Kettlebells deliver old-school exercise results

 

If lean muscle mass is your goal, while in the process being able to assist in improving body composition, joint and bone health, then consider incorporating kettlebells into your workouts.

Older than barbells and dumbbells, kettlebells originated in Russia in the time of Peter the Great as a standardised weight measure for farmers. By the 20th Century their success and popularity as exercise equipment saw them incorporated into the Soviet army’s physical fitness training regime – and let know one doubt the rigour of that programme.

An all-round workout

The unique shape of kettlebells (think cannonballs with a handle like a kettle) means you need to engage your core and glutes to keep the kettlebell stable, as its centre of gravity is not centred, so they require full-body functional movements, incorporating several muscle groups for each exercise.  A good addition to weightlifting, but just right if you don’t want to bulk up, kettlebell training also improves power and endurance while taxing both the aerobic and anaerobic systems.

Broader kettlebell benefits

Kettlebell exercises also promote coordination among all muscles of the posterior kinetic chain, an important set running up the back of the body that includes the lower back, glutes, hamstrings and calf muscles.

Kettlebells can help if you are pressed for time

15-20 minutes of kettlebell swings will increase your heart rate and work most muscles in your body.  This kind of high intensity training offers the ability to burn fat, as it increases your metabolism. Simplify your fitness routine with these four kettlebell exercises:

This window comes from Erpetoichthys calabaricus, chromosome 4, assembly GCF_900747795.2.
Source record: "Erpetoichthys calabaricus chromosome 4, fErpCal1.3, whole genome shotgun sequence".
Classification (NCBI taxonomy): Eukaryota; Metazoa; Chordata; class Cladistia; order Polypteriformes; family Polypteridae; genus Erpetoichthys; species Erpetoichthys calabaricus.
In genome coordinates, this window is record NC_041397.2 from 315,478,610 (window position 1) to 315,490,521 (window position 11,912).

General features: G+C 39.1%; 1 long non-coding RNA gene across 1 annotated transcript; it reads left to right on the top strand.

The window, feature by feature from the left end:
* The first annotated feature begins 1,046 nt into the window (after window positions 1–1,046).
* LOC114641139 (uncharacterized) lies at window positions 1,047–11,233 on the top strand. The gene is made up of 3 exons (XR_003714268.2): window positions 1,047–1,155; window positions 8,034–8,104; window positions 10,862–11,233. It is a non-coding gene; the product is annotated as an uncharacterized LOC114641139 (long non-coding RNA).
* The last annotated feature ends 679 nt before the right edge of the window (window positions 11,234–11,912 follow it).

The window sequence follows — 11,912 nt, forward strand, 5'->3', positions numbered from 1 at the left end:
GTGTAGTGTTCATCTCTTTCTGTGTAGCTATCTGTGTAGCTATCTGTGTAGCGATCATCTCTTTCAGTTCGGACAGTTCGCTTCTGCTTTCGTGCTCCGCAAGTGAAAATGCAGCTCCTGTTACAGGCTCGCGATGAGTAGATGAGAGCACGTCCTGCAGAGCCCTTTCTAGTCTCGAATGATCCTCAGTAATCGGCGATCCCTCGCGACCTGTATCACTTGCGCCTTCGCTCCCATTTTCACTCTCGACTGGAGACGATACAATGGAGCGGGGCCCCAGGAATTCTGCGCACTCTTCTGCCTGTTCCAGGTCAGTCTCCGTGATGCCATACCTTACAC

• the swing
  • the clean
  • the press
  • the snatch

Endless combinations will improve your strength, power and endurance.

Kettlebell challenge

Once you have become proficient in the exercise and worked up to higher weights you might try this ‘swing to failure’ test of strength endurance. Using a 50lb or 20kg kettlebell as a standard weight for all, the key performance variant is duration, with the aim of increasing it over time.

Method: keep your feet firmly connected to the ground, driving through your legs and hips, keeping your arms relatively relaxed. Your hips should be the main driving force of the weight.

NOTE: before starting a kettlebell fitness routine take personal instruction from a qualified trainer to help avoid nasty bumps and bruises. ALWAYS start with a light kettlebell, to avoid back and shoulder injuries, increasing kettlebell weight as you become stronger.

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           About the author

Alex is a registered Master Trainer and Nutritional Advisor with Level 4 qualifications in obesity and diabetes. He is also a strength specialist and a Ni Dan in Shotokan Karate.

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